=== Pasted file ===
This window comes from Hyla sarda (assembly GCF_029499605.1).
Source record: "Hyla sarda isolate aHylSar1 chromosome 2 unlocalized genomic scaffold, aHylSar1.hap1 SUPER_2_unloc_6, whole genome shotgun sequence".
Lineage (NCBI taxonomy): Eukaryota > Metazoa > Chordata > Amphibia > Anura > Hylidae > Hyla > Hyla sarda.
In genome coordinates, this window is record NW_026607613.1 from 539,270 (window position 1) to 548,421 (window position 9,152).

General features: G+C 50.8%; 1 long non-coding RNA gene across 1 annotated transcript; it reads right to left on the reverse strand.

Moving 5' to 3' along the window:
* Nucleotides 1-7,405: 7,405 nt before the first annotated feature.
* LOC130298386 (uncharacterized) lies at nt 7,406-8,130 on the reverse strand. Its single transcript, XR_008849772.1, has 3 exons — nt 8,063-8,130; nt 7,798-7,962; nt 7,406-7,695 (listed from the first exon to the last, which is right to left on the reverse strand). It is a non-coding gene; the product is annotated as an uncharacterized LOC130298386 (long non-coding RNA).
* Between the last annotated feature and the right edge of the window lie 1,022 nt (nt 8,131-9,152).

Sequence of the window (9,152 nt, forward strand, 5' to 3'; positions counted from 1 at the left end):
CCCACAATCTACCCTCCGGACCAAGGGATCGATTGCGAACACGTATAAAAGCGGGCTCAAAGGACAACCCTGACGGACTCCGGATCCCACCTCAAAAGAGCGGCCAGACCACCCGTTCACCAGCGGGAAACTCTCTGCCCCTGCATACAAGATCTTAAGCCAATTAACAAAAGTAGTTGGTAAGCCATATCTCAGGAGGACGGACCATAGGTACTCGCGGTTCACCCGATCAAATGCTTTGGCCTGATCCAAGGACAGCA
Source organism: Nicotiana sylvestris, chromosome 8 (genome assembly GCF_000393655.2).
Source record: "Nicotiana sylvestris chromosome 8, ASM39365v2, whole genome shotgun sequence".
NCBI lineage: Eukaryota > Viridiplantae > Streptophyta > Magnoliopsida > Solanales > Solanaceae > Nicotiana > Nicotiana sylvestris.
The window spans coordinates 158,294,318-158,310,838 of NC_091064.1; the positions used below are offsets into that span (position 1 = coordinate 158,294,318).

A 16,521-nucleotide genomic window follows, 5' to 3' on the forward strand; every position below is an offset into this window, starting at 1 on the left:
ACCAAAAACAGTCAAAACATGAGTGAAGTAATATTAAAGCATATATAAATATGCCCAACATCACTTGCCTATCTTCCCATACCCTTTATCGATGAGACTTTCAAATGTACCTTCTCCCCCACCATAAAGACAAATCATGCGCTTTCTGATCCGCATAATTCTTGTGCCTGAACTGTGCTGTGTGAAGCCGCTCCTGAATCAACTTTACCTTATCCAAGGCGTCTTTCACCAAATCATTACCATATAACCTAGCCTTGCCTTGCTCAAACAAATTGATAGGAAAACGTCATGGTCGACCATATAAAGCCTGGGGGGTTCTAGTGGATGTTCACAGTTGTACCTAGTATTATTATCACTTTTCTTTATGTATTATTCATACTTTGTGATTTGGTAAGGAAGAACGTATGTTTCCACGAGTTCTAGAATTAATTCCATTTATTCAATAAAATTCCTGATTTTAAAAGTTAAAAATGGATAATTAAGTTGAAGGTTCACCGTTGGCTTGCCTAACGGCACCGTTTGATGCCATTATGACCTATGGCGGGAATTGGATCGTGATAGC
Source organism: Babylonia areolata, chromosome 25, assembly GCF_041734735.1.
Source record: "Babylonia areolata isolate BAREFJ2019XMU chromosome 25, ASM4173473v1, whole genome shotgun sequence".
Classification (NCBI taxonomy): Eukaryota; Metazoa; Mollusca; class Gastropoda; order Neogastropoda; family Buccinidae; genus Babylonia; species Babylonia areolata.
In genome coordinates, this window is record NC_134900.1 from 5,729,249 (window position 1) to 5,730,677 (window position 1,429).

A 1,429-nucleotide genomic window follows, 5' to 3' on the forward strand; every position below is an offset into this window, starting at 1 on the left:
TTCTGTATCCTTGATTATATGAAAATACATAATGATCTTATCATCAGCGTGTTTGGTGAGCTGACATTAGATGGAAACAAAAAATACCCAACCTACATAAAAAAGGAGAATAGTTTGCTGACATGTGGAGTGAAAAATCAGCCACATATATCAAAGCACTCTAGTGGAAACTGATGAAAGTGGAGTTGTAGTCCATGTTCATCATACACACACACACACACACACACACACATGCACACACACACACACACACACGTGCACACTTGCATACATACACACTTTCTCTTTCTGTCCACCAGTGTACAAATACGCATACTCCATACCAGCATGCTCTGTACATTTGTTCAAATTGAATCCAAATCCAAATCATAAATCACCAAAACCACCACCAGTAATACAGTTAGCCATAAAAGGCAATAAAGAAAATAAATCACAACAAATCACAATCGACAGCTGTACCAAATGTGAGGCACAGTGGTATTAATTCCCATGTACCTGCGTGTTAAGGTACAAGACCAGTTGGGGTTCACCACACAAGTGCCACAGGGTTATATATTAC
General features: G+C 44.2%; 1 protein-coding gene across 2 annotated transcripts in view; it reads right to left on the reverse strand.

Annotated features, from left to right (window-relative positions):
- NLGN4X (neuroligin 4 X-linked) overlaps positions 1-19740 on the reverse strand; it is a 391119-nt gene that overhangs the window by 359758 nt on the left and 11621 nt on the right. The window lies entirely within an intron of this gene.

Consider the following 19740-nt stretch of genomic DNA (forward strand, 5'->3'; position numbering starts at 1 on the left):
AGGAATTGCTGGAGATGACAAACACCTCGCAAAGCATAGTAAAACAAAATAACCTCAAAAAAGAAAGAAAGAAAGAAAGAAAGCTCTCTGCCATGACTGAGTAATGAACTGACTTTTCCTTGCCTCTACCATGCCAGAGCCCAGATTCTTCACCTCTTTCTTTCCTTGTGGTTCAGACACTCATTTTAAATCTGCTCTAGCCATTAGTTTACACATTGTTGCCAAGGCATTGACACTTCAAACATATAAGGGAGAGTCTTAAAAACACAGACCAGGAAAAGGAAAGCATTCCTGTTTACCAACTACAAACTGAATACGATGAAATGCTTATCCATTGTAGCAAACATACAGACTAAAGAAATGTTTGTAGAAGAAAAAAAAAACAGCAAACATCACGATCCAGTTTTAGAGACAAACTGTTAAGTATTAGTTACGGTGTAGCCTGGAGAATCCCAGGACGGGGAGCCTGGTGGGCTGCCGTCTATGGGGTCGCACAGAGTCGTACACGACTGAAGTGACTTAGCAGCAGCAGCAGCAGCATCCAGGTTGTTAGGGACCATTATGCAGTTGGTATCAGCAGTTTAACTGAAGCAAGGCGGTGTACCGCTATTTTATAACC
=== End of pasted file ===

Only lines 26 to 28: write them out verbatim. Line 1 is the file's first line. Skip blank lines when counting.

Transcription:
- NLGN4X (neuroligin 4 X-linked) overlaps positions 1-19740 on the reverse strand; it is a 391119-nt gene that overhangs the window by 359758 nt on the left and 11621 nt on the right. The window lies entirely within an intron of this gene.

Consider the following 19740-nt stretch of genomic DNA (forward strand, 5'->3'; position numbering starts at 1 on the left):
AGGAATTGCTGGAGATGACAAACACCTCGCAAAGCATAGTAAAACAAAATAACCTCAAAAAAGAAAGAAAGAAAGAAAGAAAGCTCTCTGCCATGACTGAGTAATGAACTGACTTTTCCTTGCCTCTACCATGCCAGAGCCCAGATTCTTCACCTCTTTCTTTCCTTGTGGTTCAGACACTCATTTTAAATCTGCTCTAGCCATTAGTTTACACATTGTTGCCAAGGCATTGACACTTCAAACATATAAGGGAGAGTCTTAAAAACACAGACCAGGAAAAGGAAAGCATTCCTGTTTACCAACTACAAACTGAATACGATGAAATGCTTATCCATTGTAGCAAACATACAGACTAAAGAAATGTTTGTAGAAGAAAAAAAAAACAGCAAACATCACGATCCAGTTTTAGAGACAAACTGTTAAGTATTAGTTACGGTGTAGCCTGGAGAATCCCAGGACGGGGAGCCTGGTGGGCTGCCGTCTATGGGGTCGCACAGAGTCGTACACGACTGAAGTGACTTAGCAGCAGCAGCAGCAGCATCCAGGTTGTTAGGGACCATTATGCAGTTGGTATCAGCAGTTTAACTGAAGCAAGGCGGTGTACCGCTATTTTATAACC